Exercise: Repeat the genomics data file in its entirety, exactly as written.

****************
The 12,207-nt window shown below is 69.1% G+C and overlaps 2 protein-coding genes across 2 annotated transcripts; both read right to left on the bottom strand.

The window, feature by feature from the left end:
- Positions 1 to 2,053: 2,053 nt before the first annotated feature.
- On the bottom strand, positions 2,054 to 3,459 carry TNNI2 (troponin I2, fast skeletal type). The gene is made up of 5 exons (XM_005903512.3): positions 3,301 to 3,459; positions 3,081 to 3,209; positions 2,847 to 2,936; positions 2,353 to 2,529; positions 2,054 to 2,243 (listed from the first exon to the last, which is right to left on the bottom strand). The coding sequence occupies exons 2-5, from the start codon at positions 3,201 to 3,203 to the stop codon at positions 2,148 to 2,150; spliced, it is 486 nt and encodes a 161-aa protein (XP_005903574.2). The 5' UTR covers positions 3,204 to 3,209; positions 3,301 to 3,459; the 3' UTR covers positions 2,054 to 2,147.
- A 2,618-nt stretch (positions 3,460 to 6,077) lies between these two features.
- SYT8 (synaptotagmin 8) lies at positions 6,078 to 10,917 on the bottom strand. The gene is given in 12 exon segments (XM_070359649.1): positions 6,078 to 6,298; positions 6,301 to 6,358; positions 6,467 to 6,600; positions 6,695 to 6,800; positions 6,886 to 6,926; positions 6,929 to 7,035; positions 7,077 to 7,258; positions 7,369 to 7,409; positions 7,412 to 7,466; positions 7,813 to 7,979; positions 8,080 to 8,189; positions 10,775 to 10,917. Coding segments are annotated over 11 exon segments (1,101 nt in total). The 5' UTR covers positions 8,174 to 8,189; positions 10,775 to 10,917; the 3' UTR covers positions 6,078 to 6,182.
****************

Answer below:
The 12,207-nt window shown below is 69.1% G+C and overlaps 2 protein-coding genes across 2 annotated transcripts; both read right to left on the bottom strand.

The window, feature by feature from the left end:
- Positions 1 to 2,053: 2,053 nt before the first annotated feature.
- On the bottom strand, positions 2,054 to 3,459 carry TNNI2 (troponin I2, fast skeletal type). The gene is made up of 5 exons (XM_005903512.3): positions 3,301 to 3,459; positions 3,081 to 3,209; positions 2,847 to 2,936; positions 2,353 to 2,529; positions 2,054 to 2,243 (listed from the first exon to the last, which is right to left on the bottom strand). The coding sequence occupies exons 2-5, from the start codon at positions 3,201 to 3,203 to the stop codon at positions 2,148 to 2,150; spliced, it is 486 nt and encodes a 161-aa protein (XP_005903574.2). The 5' UTR covers positions 3,204 to 3,209; positions 3,301 to 3,459; the 3' UTR covers positions 2,054 to 2,147.
- A 2,618-nt stretch (positions 3,460 to 6,077) lies between these two features.
- SYT8 (synaptotagmin 8) lies at positions 6,078 to 10,917 on the bottom strand. The gene is given in 12 exon segments (XM_070359649.1): positions 6,078 to 6,298; positions 6,301 to 6,358; positions 6,467 to 6,600; positions 6,695 to 6,800; positions 6,886 to 6,926; positions 6,929 to 7,035; positions 7,077 to 7,258; positions 7,369 to 7,409; positions 7,412 to 7,466; positions 7,813 to 7,979; positions 8,080 to 8,189; positions 10,775 to 10,917. Coding segments are annotated over 11 exon segments (1,101 nt in total). The 5' UTR covers positions 8,174 to 8,189; positions 10,775 to 10,917; the 3' UTR covers positions 6,078 to 6,182.